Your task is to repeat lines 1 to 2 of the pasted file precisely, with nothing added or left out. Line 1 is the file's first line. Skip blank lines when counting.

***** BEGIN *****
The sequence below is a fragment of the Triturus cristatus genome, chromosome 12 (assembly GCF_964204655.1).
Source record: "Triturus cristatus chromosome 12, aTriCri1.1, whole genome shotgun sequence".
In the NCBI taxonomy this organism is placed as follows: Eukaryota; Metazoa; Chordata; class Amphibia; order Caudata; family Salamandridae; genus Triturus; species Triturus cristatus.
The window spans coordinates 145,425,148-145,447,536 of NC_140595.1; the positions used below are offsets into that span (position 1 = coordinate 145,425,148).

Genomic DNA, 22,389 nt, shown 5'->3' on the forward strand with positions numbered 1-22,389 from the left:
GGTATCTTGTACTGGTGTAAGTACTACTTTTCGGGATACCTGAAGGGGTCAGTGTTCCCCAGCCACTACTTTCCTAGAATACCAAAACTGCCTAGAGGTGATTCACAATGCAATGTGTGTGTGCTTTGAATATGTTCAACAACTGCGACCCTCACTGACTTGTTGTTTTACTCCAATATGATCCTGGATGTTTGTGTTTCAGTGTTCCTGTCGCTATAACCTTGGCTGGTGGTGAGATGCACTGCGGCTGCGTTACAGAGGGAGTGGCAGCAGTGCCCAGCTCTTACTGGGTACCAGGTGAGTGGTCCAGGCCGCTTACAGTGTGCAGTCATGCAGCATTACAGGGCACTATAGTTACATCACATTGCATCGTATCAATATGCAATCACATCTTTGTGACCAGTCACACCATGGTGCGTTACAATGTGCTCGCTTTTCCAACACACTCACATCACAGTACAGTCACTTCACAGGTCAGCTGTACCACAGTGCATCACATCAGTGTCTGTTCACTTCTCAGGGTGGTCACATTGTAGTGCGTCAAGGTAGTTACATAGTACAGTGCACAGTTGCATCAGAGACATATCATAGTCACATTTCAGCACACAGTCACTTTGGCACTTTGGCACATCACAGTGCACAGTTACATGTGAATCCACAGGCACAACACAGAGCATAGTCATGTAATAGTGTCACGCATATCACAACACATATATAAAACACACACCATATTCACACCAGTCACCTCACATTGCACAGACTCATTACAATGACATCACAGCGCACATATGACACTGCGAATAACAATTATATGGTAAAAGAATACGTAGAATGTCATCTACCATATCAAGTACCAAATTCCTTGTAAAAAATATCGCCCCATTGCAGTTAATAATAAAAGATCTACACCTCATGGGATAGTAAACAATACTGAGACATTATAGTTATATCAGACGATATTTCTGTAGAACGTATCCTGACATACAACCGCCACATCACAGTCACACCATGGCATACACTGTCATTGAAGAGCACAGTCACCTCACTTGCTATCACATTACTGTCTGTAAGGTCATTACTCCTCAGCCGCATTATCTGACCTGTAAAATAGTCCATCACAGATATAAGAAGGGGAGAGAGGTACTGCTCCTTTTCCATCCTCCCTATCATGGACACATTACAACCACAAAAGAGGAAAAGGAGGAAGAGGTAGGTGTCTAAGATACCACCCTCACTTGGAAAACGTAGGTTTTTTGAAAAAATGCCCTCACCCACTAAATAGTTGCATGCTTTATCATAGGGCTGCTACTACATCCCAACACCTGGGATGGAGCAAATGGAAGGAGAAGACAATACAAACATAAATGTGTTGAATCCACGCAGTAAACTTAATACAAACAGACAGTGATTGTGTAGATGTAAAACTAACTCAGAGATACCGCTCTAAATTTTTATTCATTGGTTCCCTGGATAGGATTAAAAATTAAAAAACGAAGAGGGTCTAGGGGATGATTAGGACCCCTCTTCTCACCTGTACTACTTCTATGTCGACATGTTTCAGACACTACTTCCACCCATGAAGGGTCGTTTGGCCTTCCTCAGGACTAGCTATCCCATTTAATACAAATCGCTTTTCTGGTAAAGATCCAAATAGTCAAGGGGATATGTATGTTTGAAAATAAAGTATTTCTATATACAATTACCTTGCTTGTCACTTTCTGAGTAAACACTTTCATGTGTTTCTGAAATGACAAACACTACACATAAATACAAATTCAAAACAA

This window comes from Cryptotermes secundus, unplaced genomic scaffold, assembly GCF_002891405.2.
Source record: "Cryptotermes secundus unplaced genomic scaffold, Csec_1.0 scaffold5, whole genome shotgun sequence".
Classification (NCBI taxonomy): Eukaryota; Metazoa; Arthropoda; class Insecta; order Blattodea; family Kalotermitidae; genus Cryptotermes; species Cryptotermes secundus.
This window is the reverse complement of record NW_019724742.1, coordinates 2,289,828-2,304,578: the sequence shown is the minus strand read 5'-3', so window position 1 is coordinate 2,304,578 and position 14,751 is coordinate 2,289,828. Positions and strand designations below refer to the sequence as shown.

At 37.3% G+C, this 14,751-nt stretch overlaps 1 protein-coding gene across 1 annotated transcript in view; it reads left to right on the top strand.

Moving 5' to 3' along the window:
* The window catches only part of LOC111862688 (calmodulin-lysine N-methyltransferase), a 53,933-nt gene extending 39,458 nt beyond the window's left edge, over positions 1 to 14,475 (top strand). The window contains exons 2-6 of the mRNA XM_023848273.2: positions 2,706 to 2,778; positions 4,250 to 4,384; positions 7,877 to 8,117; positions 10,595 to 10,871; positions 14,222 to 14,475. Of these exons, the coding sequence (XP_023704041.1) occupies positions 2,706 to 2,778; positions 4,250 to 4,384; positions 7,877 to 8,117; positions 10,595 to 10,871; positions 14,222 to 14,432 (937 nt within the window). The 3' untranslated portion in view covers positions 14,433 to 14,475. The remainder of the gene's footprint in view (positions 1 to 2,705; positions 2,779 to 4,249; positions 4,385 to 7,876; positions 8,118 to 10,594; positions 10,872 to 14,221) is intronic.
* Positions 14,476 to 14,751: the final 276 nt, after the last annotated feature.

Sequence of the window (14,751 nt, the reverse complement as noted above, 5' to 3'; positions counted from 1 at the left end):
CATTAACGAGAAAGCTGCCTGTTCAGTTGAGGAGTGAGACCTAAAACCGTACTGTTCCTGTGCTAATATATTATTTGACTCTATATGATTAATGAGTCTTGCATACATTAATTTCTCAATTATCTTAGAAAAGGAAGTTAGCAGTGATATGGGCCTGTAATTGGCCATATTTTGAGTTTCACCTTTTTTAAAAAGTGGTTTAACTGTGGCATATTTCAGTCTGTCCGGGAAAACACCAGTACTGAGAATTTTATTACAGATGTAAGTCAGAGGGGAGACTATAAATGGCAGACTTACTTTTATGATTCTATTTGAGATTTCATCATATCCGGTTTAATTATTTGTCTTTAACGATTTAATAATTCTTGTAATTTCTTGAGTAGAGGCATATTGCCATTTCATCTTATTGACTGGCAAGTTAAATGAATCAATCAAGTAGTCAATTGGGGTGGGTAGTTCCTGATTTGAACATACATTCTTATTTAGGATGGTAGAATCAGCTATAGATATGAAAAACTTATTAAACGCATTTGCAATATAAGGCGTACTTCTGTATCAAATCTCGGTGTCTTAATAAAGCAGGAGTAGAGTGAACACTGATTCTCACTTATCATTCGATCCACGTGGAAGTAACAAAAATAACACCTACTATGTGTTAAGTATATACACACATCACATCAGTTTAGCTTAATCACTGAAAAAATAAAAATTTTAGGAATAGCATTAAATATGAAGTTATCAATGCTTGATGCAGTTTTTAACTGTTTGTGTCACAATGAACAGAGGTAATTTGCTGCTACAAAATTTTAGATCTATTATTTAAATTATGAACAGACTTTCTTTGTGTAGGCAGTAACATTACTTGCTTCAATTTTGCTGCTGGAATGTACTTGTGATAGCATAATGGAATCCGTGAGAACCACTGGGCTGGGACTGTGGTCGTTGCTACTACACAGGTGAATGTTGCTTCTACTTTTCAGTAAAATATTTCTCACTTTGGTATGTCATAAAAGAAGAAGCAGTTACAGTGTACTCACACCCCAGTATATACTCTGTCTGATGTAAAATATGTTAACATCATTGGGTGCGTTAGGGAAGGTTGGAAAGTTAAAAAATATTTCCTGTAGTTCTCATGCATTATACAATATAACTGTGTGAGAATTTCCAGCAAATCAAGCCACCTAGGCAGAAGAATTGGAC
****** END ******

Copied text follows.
The sequence below is a fragment of the Triturus cristatus genome, chromosome 12 (assembly GCF_964204655.1).
Source record: "Triturus cristatus chromosome 12, aTriCri1.1, whole genome shotgun sequence".